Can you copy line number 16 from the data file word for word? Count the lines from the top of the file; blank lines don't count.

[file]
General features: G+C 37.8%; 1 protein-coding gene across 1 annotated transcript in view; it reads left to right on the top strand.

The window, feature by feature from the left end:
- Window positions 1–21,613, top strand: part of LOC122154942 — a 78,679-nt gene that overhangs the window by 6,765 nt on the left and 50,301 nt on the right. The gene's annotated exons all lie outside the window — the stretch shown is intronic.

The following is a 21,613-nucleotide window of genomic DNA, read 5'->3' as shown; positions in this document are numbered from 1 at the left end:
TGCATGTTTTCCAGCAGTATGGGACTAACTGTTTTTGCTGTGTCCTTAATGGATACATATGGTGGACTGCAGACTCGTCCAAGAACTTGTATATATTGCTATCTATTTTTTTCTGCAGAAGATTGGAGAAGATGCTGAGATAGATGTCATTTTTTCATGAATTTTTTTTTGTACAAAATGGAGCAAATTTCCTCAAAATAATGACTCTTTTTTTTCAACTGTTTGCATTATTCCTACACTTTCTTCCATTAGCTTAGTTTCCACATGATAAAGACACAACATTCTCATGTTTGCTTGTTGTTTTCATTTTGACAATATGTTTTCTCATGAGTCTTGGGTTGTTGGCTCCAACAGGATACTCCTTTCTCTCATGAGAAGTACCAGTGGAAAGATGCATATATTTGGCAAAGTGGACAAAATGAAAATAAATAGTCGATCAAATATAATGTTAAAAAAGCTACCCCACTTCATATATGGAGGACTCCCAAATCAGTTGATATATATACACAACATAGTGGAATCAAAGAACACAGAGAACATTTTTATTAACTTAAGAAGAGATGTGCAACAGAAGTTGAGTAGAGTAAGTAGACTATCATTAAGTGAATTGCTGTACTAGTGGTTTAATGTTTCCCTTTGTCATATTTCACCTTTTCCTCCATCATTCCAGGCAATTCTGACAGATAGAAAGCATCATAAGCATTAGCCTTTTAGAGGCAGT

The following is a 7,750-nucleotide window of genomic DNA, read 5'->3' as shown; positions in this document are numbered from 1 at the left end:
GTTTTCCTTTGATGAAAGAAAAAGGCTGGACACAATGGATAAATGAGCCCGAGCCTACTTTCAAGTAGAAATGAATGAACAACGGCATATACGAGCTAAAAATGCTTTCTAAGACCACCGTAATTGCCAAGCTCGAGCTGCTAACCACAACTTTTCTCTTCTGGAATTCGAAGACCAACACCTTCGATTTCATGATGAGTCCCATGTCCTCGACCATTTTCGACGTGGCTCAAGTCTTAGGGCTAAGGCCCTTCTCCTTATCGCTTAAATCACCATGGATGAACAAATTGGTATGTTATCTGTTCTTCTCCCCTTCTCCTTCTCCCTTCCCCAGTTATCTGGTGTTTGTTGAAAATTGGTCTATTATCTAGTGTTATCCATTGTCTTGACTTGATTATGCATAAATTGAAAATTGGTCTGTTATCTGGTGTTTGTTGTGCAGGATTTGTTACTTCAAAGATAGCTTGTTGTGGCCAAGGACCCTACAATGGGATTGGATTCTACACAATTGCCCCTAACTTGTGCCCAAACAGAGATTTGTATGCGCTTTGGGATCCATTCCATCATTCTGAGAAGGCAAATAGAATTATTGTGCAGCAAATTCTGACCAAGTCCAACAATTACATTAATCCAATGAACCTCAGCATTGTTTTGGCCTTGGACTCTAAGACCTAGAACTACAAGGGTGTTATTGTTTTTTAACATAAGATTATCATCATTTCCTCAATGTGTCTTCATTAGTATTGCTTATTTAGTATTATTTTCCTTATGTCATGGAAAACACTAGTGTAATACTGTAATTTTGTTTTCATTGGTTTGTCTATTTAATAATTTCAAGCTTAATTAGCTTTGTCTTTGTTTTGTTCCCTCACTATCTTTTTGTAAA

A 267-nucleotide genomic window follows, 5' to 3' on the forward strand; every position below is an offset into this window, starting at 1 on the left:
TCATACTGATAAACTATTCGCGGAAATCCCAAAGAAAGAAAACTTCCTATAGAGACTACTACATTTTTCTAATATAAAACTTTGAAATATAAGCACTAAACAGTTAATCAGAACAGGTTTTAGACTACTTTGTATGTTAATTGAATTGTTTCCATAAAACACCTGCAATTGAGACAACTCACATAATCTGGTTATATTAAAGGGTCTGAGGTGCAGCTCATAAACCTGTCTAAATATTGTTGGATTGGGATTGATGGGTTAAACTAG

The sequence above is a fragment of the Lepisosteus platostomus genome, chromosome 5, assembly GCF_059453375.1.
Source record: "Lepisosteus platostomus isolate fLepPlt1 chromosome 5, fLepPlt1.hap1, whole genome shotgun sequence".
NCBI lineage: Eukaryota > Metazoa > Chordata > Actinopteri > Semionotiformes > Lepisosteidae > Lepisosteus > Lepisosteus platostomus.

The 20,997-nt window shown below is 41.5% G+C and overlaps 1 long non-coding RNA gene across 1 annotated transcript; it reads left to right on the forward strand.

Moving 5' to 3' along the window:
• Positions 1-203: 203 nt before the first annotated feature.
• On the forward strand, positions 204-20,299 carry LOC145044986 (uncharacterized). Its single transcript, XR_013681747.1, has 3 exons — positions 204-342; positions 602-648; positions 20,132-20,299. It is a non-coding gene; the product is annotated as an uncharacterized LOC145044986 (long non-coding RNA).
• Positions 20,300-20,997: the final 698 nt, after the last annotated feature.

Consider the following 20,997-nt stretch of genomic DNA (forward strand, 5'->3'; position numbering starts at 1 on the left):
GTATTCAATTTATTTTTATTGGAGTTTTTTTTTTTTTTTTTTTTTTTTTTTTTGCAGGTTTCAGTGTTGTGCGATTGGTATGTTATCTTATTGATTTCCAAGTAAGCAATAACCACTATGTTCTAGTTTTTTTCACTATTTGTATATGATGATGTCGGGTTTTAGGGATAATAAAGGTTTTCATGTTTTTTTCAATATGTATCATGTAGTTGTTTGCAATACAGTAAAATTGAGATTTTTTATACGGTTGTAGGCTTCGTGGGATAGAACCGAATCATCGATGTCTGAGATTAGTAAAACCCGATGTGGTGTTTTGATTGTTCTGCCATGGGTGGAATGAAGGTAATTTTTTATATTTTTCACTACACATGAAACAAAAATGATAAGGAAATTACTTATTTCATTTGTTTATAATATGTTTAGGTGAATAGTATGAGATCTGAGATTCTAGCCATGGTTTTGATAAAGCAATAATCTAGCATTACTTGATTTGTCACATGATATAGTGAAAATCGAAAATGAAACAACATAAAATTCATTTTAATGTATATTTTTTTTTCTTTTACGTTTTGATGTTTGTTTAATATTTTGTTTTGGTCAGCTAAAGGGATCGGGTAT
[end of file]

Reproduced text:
• On the forward strand, positions 204-20,299 carry LOC145044986 (uncharacterized). Its single transcript, XR_013681747.1, has 3 exons — positions 204-342; positions 602-648; positions 20,132-20,299. It is a non-coding gene; the product is annotated as an uncharacterized LOC145044986 (long non-coding RNA).